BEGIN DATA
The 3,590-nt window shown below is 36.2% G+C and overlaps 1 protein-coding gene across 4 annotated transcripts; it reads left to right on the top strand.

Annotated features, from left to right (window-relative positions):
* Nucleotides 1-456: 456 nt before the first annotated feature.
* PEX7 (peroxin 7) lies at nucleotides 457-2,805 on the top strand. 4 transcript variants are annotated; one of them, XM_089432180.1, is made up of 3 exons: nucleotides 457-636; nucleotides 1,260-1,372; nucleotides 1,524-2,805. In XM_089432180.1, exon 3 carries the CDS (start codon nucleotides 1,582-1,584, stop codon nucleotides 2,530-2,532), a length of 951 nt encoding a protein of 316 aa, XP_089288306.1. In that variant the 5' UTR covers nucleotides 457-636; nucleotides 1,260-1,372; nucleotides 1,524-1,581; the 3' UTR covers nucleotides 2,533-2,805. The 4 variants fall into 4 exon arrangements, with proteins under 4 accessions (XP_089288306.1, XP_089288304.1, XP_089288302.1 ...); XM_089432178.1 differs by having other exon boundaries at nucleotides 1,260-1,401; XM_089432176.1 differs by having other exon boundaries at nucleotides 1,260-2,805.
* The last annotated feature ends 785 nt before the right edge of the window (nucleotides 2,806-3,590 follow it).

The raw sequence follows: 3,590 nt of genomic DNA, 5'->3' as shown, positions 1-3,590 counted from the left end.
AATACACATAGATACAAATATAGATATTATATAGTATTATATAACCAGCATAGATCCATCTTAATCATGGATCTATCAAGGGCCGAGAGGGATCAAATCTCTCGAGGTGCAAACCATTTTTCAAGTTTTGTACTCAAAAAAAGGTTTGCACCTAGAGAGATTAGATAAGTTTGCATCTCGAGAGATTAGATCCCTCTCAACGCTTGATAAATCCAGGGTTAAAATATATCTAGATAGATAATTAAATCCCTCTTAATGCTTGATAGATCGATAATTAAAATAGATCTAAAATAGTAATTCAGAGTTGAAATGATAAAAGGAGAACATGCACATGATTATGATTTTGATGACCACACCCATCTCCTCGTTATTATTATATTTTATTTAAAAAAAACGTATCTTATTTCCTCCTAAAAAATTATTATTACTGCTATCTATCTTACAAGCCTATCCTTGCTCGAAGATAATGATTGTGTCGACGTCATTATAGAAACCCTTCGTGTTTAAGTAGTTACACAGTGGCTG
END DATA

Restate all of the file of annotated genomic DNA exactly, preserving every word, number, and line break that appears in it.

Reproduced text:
The 3,590-nt window shown below is 36.2% G+C and overlaps 1 protein-coding gene across 4 annotated transcripts; it reads left to right on the top strand.

Annotated features, from left to right (window-relative positions):
* Nucleotides 1-456: 456 nt before the first annotated feature.
* PEX7 (peroxin 7) lies at nucleotides 457-2,805 on the top strand. 4 transcript variants are annotated; one of them, XM_089432180.1, is made up of 3 exons: nucleotides 457-636; nucleotides 1,260-1,372; nucleotides 1,524-2,805. In XM_089432180.1, exon 3 carries the CDS (start codon nucleotides 1,582-1,584, stop codon nucleotides 2,530-2,532), a length of 951 nt encoding a protein of 316 aa, XP_089288306.1. In that variant the 5' UTR covers nucleotides 457-636; nucleotides 1,260-1,372; nucleotides 1,524-1,581; the 3' UTR covers nucleotides 2,533-2,805. The 4 variants fall into 4 exon arrangements, with proteins under 4 accessions (XP_089288306.1, XP_089288304.1, XP_089288302.1 ...); XM_089432178.1 differs by having other exon boundaries at nucleotides 1,260-1,401; XM_089432176.1 differs by having other exon boundaries at nucleotides 1,260-2,805.
* The last annotated feature ends 785 nt before the right edge of the window (nucleotides 2,806-3,590 follow it).

The raw sequence follows: 3,590 nt of genomic DNA, 5'->3' as shown, positions 1-3,590 counted from the left end.
AATACACATAGATACAAATATAGATATTATATAGTATTATATAACCAGCATAGATCCATCTTAATCATGGATCTATCAAGGGCCGAGAGGGATCAAATCTCTCGAGGTGCAAACCATTTTTCAAGTTTTGTACTCAAAAAAAGGTTTGCACCTAGAGAGATTAGATAAGTTTGCATCTCGAGAGATTAGATCCCTCTCAACGCTTGATAAATCCAGGGTTAAAATATATCTAGATAGATAATTAAATCCCTCTTAATGCTTGATAGATCGATAATTAAAATAGATCTAAAATAGTAATTCAGAGTTGAAATGATAAAAGGAGAACATGCACATGATTATGATTTTGATGACCACACCCATCTCCTCGTTATTATTATATTTTATTTAAAAAAAACGTATCTTATTTCCTCCTAAAAAATTATTATTACTGCTATCTATCTTACAAGCCTATCCTTGCTCGAAGATAATGATTGTGTCGACGTCATTATAGAAACCCTTCGTGTTTAAGTAGTTACACAGTGGCTG